The impacts of climate change on human activity are more evident in the western Arctic than in many other parts of the country. The most significant single impact in financial terms has probably been the shortening of the season for the ice road serving the diamond mines of the Slave Province. The impact of climate change on the potential construction season for the Mackenzie Gas Project is a consideration in the environmental hearings and may influence the overall economics of the project, particularly for mobilization of specialized equipment, such as for drilling river crossings. There are various other aspects of this project which are sensitive to climate change considerations due to its impact on permafrost and river regimes.
Bush: The El Niño Southern Oscillation (ENSO) is a dominant mode of temporal variability in the coupled atmosphere-ocean system. It induces global temperature and precipitation anomalies that affect global food production, disease spread, and wildfire activity. Although the coupled dynamics underlying ENSO are relatively well understood, there have been observed changes in ENSO frequency and amplitude over the Earth's recent past that remain unexplained yet are crucial to long-term predictions of ENSO in any global change scenario.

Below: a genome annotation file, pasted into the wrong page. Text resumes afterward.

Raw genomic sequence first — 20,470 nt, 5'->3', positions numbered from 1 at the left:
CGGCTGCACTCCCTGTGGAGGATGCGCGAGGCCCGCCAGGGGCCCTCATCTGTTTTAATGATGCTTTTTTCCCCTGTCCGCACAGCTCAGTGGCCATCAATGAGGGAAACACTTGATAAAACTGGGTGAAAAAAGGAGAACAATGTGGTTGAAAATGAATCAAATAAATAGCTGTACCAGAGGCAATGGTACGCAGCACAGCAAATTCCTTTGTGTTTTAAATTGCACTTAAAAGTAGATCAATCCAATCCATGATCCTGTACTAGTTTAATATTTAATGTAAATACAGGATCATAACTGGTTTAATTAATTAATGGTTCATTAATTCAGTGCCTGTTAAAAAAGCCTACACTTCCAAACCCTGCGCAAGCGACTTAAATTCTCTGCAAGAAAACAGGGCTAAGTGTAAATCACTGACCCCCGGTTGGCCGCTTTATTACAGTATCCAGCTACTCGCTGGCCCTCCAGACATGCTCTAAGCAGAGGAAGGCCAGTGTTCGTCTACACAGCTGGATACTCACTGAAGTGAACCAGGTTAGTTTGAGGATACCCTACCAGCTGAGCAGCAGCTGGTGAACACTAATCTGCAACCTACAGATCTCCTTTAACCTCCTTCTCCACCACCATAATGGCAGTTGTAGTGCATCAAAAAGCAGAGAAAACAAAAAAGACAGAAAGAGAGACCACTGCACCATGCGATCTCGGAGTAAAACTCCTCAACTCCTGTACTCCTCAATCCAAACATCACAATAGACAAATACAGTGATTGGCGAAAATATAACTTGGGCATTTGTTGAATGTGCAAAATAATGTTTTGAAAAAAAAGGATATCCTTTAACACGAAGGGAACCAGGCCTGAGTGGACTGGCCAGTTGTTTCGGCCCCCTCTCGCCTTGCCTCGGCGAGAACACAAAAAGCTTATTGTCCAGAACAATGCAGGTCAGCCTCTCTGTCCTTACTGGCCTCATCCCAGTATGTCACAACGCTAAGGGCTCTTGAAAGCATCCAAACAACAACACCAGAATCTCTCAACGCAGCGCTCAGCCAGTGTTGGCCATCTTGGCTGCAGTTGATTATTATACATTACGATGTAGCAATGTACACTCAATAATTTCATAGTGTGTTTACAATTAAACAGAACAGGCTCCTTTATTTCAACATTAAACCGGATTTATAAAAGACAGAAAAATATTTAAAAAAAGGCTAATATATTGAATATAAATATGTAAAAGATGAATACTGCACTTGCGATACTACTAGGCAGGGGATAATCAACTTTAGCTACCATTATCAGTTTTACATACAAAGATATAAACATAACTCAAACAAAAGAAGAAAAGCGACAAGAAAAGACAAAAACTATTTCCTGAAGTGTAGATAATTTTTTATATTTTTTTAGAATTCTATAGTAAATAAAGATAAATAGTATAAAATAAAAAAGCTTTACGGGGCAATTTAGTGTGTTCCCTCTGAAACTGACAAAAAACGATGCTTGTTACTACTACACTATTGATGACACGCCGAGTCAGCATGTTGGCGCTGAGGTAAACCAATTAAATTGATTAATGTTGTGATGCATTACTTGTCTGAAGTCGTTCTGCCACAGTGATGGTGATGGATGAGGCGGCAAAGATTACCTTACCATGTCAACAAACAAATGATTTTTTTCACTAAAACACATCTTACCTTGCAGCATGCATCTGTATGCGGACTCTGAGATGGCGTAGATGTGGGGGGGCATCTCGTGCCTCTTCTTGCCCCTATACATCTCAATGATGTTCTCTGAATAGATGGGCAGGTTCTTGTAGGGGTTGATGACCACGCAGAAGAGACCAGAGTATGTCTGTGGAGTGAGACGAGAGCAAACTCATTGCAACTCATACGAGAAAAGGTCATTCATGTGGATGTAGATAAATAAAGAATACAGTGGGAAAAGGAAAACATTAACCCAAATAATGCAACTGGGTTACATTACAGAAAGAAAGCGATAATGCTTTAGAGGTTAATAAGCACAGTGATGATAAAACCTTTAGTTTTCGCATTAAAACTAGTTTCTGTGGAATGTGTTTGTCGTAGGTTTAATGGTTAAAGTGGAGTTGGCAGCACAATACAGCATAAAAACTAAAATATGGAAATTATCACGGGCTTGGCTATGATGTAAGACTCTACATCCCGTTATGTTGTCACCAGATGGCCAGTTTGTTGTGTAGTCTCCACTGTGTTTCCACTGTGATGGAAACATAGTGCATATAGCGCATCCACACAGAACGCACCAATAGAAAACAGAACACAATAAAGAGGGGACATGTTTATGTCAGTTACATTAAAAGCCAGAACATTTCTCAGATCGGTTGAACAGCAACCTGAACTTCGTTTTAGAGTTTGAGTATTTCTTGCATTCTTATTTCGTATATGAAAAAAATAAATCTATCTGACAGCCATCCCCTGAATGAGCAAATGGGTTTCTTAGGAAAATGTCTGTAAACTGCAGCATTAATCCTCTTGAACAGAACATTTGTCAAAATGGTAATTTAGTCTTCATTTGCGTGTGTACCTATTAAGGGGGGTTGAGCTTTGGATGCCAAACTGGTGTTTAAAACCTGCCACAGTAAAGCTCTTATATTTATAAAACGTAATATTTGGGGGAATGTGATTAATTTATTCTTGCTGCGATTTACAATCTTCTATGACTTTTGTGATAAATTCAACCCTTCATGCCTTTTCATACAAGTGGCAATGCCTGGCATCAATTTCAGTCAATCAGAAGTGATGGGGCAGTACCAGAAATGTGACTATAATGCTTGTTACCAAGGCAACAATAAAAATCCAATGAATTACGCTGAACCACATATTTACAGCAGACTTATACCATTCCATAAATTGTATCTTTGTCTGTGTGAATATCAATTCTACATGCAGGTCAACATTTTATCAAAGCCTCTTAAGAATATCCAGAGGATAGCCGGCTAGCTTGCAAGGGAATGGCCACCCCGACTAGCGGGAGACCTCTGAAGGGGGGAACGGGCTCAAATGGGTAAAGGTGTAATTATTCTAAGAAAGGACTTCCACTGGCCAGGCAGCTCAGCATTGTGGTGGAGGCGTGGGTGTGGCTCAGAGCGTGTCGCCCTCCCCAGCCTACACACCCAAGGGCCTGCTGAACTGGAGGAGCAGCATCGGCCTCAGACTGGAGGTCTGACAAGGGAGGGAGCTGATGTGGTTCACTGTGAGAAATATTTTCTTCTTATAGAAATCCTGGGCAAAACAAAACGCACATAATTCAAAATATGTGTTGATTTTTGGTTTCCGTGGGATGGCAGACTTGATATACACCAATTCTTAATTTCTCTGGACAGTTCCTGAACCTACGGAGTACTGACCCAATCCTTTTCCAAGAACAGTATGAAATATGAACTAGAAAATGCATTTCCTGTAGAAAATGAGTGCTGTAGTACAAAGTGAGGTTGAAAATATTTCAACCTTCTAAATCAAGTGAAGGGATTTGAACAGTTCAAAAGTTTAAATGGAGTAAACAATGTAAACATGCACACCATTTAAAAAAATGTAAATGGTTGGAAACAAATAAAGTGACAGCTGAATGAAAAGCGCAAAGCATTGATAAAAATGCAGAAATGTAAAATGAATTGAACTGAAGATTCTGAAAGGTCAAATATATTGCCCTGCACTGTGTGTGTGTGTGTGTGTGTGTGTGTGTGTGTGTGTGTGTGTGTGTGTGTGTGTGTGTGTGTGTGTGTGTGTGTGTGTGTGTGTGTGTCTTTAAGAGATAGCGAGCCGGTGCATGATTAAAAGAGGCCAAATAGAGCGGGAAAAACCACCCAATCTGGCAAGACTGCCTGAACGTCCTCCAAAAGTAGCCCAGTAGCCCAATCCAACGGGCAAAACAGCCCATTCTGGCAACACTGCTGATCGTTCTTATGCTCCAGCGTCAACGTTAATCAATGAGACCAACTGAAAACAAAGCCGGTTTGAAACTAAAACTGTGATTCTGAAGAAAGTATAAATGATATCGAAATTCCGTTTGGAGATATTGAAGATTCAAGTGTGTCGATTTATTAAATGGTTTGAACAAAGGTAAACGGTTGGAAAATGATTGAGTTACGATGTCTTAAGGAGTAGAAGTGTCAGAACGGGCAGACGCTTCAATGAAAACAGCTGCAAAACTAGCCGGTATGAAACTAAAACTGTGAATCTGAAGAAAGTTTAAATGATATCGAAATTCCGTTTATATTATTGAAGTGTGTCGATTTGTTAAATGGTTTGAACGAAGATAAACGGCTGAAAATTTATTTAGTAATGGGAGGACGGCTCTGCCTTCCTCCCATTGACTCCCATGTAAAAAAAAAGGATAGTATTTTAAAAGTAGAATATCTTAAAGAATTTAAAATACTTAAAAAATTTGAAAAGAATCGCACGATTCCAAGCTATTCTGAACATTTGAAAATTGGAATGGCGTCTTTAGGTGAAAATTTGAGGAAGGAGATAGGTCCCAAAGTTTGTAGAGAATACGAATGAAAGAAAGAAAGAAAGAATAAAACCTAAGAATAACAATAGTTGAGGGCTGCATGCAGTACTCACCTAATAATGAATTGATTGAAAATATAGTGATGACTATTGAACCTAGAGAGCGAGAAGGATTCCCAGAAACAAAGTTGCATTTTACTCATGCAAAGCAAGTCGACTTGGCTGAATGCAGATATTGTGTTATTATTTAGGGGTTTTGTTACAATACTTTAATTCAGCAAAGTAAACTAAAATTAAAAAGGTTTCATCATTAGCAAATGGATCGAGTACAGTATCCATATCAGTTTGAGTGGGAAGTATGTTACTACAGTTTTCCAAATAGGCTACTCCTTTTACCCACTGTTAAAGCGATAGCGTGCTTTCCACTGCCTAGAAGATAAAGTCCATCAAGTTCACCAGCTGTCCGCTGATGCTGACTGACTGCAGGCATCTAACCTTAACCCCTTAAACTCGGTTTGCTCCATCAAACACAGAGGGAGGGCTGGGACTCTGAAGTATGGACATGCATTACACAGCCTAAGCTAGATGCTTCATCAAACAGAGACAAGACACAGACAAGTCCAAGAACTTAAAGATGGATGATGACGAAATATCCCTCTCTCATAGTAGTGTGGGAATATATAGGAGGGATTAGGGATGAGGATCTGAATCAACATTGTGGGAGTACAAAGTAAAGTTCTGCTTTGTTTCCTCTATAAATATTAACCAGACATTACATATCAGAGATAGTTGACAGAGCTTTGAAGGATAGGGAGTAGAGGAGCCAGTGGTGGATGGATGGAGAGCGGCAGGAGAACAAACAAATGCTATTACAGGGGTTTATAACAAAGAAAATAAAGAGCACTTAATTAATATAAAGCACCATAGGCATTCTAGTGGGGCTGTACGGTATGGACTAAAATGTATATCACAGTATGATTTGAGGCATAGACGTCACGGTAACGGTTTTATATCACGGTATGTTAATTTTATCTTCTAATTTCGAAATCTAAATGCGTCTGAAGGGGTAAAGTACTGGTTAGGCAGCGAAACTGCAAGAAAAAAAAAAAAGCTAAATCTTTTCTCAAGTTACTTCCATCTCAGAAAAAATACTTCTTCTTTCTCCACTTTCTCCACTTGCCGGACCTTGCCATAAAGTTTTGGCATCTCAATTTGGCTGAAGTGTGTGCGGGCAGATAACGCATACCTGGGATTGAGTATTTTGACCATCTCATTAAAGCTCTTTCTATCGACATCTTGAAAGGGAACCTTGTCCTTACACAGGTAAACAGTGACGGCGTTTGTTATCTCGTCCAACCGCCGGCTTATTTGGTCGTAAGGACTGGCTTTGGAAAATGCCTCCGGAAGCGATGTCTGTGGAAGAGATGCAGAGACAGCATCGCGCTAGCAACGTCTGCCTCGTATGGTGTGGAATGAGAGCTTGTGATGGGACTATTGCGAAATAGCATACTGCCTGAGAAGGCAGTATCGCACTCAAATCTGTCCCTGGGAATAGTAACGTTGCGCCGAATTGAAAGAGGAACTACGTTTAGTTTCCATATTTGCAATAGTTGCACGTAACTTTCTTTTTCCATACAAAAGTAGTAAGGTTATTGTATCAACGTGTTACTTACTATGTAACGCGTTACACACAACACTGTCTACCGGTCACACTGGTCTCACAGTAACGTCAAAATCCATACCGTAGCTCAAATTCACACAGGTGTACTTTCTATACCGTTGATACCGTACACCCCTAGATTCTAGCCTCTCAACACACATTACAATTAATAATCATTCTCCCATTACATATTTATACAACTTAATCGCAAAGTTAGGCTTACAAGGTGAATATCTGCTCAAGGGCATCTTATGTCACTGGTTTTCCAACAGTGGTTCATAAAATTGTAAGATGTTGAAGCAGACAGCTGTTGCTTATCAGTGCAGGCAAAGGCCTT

A sequence of numerical simulations are performed with a coupled atmosphere-ocean general circulation model configured for various times in Earth's recent past in order to better understand the dynamic factors that control ENSO period and intensity. The dynamic and thermodynamic mechanisms that regulate tropical trade wind speed are discussed with an emphasis on how these mechanisms were likely different in the Earth's past. Finally, we discuss the numerical results in the context of observational data and of the numerical methods that are used to solve the dynamic and thermodynamic equations.